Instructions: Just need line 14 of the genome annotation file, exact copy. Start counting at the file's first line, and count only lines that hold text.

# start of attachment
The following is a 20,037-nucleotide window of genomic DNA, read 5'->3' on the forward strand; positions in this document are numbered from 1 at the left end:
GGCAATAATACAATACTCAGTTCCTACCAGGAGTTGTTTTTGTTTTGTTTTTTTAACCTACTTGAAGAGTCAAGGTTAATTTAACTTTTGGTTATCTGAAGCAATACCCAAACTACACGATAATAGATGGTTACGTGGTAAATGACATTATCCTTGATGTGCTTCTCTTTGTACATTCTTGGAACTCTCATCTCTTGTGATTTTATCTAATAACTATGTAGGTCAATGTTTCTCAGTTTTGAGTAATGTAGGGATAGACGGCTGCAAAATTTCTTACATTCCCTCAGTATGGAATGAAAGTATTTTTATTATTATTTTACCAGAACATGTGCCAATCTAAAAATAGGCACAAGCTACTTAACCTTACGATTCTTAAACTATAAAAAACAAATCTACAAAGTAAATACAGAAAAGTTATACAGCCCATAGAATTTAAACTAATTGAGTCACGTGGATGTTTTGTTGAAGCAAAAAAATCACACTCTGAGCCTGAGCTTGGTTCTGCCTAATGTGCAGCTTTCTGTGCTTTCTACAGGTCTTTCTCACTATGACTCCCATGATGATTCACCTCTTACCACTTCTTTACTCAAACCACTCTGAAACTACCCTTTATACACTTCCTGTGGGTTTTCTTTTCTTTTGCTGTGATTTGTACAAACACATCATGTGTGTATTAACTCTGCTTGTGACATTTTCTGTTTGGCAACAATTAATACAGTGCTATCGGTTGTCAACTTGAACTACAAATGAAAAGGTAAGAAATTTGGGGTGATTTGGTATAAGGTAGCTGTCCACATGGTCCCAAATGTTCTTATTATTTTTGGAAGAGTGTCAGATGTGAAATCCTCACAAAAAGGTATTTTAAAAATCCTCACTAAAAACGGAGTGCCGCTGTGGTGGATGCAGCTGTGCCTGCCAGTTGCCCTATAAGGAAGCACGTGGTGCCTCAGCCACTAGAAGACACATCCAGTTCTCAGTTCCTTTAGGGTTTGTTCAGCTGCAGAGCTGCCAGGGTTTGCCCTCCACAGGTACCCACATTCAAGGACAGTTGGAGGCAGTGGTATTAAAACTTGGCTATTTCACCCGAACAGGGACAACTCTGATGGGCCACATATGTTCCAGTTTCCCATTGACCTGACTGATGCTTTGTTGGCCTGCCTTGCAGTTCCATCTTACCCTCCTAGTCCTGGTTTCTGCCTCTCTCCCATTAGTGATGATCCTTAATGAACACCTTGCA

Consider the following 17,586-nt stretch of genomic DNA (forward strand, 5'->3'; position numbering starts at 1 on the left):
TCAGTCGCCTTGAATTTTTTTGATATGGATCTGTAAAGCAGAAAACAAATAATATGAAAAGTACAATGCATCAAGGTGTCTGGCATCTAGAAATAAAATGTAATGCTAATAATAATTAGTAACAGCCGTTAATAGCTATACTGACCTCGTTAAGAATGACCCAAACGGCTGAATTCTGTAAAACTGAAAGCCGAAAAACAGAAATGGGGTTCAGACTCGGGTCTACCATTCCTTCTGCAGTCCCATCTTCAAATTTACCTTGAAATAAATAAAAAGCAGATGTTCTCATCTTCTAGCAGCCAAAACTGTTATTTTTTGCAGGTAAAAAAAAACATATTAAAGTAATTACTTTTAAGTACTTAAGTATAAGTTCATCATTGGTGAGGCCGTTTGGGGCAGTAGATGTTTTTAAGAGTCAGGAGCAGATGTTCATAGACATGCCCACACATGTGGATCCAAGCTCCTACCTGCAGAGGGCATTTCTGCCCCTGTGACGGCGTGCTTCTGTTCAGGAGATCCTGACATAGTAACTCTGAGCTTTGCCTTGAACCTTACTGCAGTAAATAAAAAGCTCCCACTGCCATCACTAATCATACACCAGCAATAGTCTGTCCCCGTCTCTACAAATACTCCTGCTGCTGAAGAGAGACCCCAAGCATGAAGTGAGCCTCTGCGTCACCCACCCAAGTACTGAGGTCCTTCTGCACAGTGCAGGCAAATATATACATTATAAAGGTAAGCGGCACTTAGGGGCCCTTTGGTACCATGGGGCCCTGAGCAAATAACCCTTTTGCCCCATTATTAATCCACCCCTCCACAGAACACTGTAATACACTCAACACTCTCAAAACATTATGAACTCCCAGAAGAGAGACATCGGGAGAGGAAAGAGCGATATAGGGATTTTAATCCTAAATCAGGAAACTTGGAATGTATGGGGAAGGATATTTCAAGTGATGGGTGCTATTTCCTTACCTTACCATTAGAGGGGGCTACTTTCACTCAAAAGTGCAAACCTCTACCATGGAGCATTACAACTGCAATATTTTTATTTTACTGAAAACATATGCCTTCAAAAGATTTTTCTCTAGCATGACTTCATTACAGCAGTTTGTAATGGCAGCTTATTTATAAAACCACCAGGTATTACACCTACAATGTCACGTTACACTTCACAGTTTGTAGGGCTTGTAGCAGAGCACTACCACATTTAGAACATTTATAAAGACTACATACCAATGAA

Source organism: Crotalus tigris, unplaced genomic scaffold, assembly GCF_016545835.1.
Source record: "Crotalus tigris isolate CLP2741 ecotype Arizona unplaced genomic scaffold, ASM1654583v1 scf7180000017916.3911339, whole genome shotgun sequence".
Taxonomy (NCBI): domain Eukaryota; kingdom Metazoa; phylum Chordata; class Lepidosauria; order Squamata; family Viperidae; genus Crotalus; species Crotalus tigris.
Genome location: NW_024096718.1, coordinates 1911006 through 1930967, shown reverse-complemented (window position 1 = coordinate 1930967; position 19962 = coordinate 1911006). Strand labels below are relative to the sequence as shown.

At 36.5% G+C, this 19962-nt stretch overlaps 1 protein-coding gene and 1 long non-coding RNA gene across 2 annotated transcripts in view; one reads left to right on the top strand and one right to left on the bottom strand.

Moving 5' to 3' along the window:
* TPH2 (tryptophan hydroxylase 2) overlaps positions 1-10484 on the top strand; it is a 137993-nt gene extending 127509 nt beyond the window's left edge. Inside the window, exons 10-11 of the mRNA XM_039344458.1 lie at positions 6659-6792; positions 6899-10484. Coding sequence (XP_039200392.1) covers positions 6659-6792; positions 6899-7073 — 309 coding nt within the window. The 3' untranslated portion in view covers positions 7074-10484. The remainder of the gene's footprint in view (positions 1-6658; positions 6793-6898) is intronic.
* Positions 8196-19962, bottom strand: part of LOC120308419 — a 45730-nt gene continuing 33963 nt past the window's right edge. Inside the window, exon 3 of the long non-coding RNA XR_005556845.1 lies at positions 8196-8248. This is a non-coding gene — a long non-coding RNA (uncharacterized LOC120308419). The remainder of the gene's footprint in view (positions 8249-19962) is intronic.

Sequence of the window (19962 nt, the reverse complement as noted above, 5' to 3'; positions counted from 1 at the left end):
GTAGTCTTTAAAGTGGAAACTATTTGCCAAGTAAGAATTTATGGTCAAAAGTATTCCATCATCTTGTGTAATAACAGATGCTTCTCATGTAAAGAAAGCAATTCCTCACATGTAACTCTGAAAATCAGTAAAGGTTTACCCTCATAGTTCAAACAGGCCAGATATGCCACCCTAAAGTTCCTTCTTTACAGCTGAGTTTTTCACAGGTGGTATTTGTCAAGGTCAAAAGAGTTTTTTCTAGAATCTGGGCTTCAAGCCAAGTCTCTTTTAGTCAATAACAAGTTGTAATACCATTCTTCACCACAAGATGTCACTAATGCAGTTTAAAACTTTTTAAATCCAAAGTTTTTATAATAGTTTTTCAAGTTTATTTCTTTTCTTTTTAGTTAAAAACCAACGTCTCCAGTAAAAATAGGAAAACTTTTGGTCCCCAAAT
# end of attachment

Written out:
GTAGTCTTTAAAGTGGAAACTATTTGCCAAGTAAGAATTTATGGTCAAAAGTATTCCATCATCTTGTGTAATAACAGATGCTTCTCATGTAAAGAAAGCAATTCCTCACATGTAACTCTGAAAATCAGTAAAGGTTTACCCTCATAGTTCAAACAGGCCAGATATGCCACCCTAAAGTTCCTTCTTTACAGCTGAGTTTTTCACAGGTGGTATTTGTCAAGGTCAAAAGAGTTTTTTCTAGAATCTGGGCTTCAAGCCAAGTCTCTTTTAGTCAATAACAAGTTGTAATACCATTCTTCACCACAAGATGTCACTAATGCAGTTTAAAACTTTTTAAATCCAAAGTTTTTATAATAGTTTTTCAAGTTTATTTCTTTTCTTTTTAGTTAAAAACCAACGTCTCCAGTAAAAATAGGAAAACTTTTGGTCCCCAAAT